Let’s consider Obama’s remarks at his last press conference on Friday, 16 December. «The Russians can’t change us or significantly weaken us», said Obama: «They are a smaller country. They are a weaker country. Their economy doesn’t produce anything that anybody wants to buy, except oil and gas and arms. They don’t innovate». This was insulting both Putin and his country, but not enough apparently for Obama. «They [the Russians] can impact us if we lose track of who we are. They can impact us if we abandon our values. Mr. Putin can weaken us, just like he’s trying to weaken Europe, if we start buying into notions that it’s okay to intimidate the press, or lock up dissidents, or discriminate against people because of their faith or what they look like».
What on earth is Mr. Obama talking about? Intimidate the press? The Moscow newspapers and television media are loaded with «liberals». Many Russians call them «fifth columnists». They are «people with ‘more advanced’ worldview[s] who do not tolerate ‘Russian propaganda’ themselves», according to one colleague in Moscow. But Mr. Putin tolerates them and pays them no mind. «Lock up dissidents… discriminate against people»? What alternate reality does Mr. Obama live in? Doesn’t produce anything people want to buy? The United States buys rocket engines that it does not now produce at home. Maybe the Americans, a Russian commentator joked, can use high tech trampolines to get into space and do without Russian technology.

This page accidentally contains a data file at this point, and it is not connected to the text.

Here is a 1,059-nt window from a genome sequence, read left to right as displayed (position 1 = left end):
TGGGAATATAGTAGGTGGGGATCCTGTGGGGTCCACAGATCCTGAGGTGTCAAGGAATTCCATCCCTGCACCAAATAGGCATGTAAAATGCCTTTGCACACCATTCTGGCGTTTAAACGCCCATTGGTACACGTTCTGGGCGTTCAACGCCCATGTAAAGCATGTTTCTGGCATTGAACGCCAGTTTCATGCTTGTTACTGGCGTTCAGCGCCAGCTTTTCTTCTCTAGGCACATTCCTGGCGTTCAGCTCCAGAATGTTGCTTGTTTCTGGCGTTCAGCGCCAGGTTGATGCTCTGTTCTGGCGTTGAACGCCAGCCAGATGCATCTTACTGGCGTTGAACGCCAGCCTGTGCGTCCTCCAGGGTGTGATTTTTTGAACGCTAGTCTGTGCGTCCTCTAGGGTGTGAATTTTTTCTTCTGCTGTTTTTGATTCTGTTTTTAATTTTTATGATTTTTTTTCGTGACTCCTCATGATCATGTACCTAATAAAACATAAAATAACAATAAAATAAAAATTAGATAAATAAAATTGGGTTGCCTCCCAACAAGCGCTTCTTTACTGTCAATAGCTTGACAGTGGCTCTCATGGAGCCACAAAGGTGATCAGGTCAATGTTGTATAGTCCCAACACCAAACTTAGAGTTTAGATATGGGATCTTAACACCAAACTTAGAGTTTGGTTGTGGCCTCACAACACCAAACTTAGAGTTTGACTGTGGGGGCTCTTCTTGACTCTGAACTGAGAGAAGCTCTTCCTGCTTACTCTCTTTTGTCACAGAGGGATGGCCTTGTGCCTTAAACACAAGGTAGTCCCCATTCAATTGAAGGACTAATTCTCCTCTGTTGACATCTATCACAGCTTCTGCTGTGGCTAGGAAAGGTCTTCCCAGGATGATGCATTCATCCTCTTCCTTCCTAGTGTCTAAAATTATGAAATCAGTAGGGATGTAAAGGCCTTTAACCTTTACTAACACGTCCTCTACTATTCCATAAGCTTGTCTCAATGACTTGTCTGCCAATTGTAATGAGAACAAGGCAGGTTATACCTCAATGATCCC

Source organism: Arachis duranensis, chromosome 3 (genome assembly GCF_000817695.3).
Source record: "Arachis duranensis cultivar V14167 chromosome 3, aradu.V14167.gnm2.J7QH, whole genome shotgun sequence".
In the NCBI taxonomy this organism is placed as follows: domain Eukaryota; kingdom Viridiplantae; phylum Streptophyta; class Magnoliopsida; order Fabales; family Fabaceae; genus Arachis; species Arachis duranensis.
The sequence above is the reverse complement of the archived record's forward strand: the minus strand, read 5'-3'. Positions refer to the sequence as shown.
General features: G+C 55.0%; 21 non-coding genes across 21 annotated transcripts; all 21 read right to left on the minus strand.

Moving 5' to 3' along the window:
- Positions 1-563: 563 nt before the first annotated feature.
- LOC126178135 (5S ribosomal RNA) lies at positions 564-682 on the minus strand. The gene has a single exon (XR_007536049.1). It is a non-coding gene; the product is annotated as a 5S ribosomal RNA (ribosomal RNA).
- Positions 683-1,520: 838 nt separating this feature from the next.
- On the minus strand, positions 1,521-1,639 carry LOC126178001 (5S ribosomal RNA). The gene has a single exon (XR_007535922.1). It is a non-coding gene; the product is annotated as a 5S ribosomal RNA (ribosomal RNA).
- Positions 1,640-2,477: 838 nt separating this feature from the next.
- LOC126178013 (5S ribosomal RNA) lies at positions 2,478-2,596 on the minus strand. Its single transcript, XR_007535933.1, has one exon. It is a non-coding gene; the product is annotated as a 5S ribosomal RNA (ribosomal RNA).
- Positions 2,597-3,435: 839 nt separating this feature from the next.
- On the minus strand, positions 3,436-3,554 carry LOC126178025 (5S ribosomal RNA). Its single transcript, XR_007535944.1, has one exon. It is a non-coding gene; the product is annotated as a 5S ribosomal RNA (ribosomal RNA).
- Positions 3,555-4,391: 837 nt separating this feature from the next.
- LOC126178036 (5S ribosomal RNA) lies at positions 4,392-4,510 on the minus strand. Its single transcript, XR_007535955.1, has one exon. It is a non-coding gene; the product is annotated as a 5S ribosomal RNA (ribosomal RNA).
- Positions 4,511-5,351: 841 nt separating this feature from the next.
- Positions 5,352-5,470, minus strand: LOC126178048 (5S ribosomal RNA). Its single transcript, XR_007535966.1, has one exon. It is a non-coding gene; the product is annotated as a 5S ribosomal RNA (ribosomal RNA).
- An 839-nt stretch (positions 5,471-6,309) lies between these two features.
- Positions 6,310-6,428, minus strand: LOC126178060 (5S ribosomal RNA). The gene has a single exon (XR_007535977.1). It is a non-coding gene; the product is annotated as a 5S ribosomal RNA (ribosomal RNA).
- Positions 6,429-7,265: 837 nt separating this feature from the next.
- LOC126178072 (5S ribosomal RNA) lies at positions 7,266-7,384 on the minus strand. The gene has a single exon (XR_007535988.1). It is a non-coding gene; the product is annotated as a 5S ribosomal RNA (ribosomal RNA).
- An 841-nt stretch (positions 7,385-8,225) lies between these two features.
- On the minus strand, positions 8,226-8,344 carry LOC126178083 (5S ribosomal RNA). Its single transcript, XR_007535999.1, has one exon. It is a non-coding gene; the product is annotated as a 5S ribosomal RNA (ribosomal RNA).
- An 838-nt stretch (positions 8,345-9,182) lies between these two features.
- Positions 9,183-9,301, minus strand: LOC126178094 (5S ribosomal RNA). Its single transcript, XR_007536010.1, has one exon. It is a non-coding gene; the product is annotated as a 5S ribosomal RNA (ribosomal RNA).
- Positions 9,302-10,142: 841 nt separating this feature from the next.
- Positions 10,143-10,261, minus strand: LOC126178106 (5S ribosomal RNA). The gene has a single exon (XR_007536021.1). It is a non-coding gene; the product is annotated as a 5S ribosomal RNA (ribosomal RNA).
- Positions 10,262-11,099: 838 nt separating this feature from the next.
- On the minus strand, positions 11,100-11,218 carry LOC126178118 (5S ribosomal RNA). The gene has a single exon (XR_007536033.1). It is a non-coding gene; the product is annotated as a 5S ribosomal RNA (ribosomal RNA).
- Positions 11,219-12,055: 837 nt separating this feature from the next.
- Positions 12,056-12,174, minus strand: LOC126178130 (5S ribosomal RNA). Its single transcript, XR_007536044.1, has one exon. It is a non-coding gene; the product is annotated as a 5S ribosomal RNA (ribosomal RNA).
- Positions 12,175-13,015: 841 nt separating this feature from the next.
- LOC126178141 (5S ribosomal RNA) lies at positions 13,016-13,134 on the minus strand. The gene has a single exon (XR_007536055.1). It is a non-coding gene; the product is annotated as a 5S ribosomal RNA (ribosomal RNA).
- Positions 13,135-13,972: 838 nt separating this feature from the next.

[..] You have to give credit to Obama; he was ambitious, aiming for a big prize and the humiliation of Russia and its president. Again, he was thwarted not so much by President Putin but by the Russian people of the Crimea who immediately mobilised their local self-defence units backed by «polite people», Russian marines stationed in Sevastopol, to kick out the Ukrainians with scarcely a shot fired. They organised a referendum to approve entry into the Russian Federation. Reunification was quickly approved by a huge majority and celebrated in Moscow. Putin gave a remarkably candid speech, explaining the Russian position. «NATO remains a military alliance,’ he said, «and we are against having a military alliance making itself at home right in our backyard or in our historic territory. I simply cannot imagine that we would travel to Sevastopol to visit NATO sailors. Of course, most of them are wonderful guys, but it would be better to have them come and visit us, be our guests, rather than the other way round».